The Ethereum 2.0 deposit agreement is now live, announcing the imminent unveiling of the second act of the “world computer”.
Posted at 3:00 p.m. UTC, according to developer Afri Schoedon, the deposit agreement is the first physical implementation of Eth 2.0 for everyday users. The deposit agreement serves as a bridge between the upcoming proof of stake (PoS) blockchain and the current proof of work (PoW) main chain, valued at some $ 40 billion by market cap.
The time for the genesis of Eth 2.0 was first set for January 3, the 12th anniversary of the launch of the Bitcoin network. The date has been moved, the GitHub file says, to December 1. After the publication of this article, the deposit contract dossier was confirmed by an Ethereum Foundation blog.
“We’re all thrilled,” Ethereum 2.0 researcher Danny Ryan told CoinDesk in an October email. “It took a long time and countless researchers, engineers and community members put blood, sweat and tears into this project. It feels good to finally be able to kick-start Ethereum’s long-awaited proof of stake consensus.
Read more: Everything you need to know about Ethereum 2.0
On a practical level, Ethereum bettors can now start depositing the 32 Ether (ETH) needed to bet on Eth 2.0. Once 16,384 validators have deposited funds equivalent to a total of 524,288 ETH into the contract, the Beacon chain – the backbone of Ethereum 2.0’s multi-blockchain design – will kick into action. calls the Ethereum 2.0 “genesis” event. This event is expected in the coming weeks.
Stakers will start earning Inflation Rewards after the Genesis Event by placing their Ether as collateral on Eth 2.0. Staking rewards are reasonably high compared to other investments ranging between 8% and 15% per annum. And that’s for good reason: not only is there software risk, but the deposit contract at Eth 2.0 is a one-way bridge – at least for now.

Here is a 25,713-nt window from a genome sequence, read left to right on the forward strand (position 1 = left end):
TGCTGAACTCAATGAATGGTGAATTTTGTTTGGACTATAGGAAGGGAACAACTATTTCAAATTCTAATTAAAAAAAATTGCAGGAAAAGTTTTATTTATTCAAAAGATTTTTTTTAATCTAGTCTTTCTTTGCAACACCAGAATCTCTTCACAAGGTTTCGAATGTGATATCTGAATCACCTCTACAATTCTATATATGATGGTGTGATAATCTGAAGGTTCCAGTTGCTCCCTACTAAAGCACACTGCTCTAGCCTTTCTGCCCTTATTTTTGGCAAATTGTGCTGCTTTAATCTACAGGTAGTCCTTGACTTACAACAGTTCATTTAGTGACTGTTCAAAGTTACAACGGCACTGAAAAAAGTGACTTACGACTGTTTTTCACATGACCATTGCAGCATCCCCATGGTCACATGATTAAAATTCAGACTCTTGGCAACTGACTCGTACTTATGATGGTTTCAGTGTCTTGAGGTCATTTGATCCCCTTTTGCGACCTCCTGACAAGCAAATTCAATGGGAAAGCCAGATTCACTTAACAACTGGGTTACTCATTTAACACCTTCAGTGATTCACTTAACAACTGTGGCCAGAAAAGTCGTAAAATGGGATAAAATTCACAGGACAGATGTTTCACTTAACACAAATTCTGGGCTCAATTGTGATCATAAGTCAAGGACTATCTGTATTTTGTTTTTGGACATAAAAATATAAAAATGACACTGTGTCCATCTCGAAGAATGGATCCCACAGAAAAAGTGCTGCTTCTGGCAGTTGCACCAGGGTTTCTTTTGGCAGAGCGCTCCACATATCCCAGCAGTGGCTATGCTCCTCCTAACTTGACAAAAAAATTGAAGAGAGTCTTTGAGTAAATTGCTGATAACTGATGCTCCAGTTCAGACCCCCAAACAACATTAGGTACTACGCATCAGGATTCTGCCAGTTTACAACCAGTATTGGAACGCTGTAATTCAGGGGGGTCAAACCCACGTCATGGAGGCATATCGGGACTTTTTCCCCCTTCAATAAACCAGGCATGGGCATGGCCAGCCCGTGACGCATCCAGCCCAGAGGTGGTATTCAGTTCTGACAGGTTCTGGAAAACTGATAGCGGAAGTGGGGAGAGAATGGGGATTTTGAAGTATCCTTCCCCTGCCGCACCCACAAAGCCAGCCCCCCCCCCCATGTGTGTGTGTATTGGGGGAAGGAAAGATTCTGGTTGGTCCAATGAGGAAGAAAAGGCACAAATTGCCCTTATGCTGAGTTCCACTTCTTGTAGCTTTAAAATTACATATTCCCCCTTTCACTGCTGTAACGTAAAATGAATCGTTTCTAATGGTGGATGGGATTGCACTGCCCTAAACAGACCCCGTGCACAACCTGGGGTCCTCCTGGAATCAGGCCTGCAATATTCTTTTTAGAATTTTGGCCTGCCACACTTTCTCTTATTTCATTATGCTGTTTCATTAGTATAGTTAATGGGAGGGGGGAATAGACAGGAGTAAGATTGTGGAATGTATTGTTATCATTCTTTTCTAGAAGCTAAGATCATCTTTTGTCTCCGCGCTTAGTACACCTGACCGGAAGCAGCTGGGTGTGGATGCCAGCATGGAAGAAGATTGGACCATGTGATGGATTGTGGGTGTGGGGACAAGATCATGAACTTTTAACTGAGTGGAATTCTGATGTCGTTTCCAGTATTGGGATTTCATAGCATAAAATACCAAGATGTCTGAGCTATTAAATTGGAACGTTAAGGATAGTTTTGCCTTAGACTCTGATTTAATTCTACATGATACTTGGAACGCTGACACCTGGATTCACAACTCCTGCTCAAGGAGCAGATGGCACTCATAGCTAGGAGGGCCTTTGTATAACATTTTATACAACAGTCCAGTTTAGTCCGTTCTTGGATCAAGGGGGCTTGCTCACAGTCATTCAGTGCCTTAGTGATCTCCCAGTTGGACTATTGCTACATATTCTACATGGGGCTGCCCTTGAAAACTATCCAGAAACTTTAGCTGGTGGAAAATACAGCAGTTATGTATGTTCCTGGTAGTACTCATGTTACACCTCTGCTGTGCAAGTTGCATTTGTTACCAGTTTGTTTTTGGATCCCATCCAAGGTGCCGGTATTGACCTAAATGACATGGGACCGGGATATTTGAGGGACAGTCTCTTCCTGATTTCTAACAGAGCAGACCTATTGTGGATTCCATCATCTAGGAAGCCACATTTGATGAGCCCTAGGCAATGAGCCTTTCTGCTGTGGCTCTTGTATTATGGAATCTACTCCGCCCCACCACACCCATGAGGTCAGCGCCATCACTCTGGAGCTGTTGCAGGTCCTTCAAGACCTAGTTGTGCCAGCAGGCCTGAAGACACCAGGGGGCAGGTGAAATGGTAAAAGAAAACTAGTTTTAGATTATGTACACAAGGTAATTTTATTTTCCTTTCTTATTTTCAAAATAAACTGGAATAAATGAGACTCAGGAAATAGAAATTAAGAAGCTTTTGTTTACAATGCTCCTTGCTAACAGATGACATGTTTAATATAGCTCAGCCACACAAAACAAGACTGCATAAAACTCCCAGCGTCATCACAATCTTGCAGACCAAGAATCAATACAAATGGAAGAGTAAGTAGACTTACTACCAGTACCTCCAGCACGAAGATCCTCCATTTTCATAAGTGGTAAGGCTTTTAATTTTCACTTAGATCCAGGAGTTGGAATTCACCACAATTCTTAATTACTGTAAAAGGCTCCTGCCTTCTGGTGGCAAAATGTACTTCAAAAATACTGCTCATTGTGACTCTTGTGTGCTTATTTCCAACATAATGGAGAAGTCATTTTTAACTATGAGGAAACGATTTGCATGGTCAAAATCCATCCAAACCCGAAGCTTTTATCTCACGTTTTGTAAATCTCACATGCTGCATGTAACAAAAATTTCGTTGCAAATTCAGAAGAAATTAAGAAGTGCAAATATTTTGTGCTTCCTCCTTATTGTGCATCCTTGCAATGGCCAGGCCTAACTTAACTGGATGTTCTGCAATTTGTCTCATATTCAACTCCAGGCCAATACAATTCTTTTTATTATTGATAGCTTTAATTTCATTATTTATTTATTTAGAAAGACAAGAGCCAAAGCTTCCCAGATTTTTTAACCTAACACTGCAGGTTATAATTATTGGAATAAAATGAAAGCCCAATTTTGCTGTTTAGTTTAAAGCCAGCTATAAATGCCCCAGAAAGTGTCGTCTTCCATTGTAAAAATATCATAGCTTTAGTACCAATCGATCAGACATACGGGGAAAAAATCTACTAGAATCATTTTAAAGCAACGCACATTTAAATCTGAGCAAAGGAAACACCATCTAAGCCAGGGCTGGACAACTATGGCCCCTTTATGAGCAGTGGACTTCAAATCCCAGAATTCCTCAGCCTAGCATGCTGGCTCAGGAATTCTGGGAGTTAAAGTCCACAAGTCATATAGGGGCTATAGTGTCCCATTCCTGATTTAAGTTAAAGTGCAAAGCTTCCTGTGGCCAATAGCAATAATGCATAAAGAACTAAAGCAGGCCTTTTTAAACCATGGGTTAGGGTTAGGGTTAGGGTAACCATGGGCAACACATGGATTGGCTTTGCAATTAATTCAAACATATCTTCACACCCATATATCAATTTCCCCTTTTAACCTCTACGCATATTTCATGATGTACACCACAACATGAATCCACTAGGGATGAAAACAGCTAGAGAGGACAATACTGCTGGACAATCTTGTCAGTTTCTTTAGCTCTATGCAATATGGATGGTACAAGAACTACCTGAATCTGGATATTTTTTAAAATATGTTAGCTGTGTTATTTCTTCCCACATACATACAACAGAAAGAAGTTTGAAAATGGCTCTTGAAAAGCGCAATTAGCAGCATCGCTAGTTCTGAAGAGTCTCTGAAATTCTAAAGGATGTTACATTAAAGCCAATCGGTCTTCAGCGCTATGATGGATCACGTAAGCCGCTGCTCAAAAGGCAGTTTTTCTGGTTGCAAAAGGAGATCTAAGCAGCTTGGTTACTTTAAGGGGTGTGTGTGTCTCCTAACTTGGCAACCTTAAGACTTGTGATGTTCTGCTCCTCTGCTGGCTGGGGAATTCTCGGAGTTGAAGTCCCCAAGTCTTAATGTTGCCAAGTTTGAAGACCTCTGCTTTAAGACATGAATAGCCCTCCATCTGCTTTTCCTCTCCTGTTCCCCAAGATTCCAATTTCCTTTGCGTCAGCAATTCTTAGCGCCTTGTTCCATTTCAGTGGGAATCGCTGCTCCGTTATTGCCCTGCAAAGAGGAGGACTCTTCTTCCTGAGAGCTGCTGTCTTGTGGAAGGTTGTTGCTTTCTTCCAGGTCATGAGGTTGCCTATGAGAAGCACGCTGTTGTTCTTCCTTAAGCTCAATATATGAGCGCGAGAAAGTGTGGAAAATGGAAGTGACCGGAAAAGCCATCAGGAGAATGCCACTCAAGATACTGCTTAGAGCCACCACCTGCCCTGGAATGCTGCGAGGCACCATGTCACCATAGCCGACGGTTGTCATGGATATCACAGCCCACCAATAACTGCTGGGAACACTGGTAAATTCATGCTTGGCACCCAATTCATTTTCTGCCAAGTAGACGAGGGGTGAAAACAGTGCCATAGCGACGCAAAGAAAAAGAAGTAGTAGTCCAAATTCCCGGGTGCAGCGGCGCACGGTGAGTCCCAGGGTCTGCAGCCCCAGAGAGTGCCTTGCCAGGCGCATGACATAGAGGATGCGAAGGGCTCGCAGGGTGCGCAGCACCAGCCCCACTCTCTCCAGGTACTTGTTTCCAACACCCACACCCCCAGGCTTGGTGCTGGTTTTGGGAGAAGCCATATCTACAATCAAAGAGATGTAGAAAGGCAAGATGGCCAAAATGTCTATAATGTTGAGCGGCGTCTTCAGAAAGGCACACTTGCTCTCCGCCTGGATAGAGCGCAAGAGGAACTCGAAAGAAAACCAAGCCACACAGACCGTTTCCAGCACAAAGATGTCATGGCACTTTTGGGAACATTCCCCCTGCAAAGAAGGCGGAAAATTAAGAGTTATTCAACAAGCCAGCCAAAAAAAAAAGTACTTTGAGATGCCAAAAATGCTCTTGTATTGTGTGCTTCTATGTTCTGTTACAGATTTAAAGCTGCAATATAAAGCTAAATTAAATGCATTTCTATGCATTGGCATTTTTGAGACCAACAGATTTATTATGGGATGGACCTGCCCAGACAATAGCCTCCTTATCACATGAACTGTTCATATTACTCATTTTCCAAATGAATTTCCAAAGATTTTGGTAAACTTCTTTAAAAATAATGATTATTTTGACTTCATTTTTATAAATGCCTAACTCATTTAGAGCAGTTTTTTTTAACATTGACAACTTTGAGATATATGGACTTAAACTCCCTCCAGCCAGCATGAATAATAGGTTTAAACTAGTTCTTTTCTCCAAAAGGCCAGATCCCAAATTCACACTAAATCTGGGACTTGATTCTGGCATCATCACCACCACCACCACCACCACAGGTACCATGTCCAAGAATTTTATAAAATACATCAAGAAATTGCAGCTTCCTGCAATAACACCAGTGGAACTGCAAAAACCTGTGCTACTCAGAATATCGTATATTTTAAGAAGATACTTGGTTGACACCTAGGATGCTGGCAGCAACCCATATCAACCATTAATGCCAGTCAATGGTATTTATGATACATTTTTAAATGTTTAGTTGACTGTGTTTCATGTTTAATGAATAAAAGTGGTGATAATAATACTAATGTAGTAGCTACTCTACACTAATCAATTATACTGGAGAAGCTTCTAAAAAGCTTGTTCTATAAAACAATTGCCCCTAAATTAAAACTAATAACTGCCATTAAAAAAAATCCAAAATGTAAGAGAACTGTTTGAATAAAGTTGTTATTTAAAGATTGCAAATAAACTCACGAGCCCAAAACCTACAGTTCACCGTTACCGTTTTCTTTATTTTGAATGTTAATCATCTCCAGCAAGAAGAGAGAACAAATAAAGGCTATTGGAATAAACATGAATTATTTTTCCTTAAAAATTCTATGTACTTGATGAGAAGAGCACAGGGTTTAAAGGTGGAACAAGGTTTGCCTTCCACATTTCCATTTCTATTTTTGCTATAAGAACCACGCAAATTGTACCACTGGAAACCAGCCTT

Launch of the Ethereum 2.0 deposit agreement: the next step
On a broader level, the Deposit Agreement and the soon to be launched Beacon Chain represent a critical step towards a future that Ethereum co-founder Vitalik Buterin envisioned about seven years ago: the creation and the need. of a generalized and complete Turing blockchain.
This vision unfolded in stages, not to mention crises and departures. Buterin and other developers ran a four-part version of Eth 2.0: Frontier, Homestead, Metropolis, and Serenity.
Each successive phase has added new functionality for the current mainchain and the future PoS blockchain through so-called hard forks, or incompatible code changes backwards.
For example, Istanbul’s last hard fork in January 2020 created a bridge for the Eth1.x blockchain to talk to Equihash-based blockchains such as Zcash.
Read more: It’s time to launch the Ethereum 2.0 tag chain
Serenity, Eth 2.0’s more formal name, is the most ambitious and controversial of the four hard forks. In fact, it is covered in several parts: Phase 0 with the Beacon chain, phase 1 with sharding, Phase 1.5 with scaling improvements; and, if necessary, a final phase 2 (although the last two phases have not yet been fully developed).
The developers have performed limited Phase 0 trials over the past year with single-client and multi-client test networks with the goal of nailing the final launch, said Joe Lubin, CEO of risk studio ConsenSys, in an email. The final test network, Medalla, launched in September and has remained relatively stable.
“We have strengthened Ethereum 2.0 as much as possible with simulated test environments, formal checks and audits. We are incredibly excited to see the community galvanize around the first phase of Eth2, with real value now at stake, ”said Lubin.
But now all eyes are on the Mainnet’s depository contract and the Beacon Chain, ConsenSys Eth 2.0 developer Ben Edgington told CoinDesk in a post.
“The deployment of the deposit contract is the point of no return for Eth2. We have no choice now but to see this thing through. After 2.5 years of working on this topic, I am extremely excited about where we are at and what is yet to come, ”said Edgington.
See also: Report: Ethereum 2.0: how it works and why it matters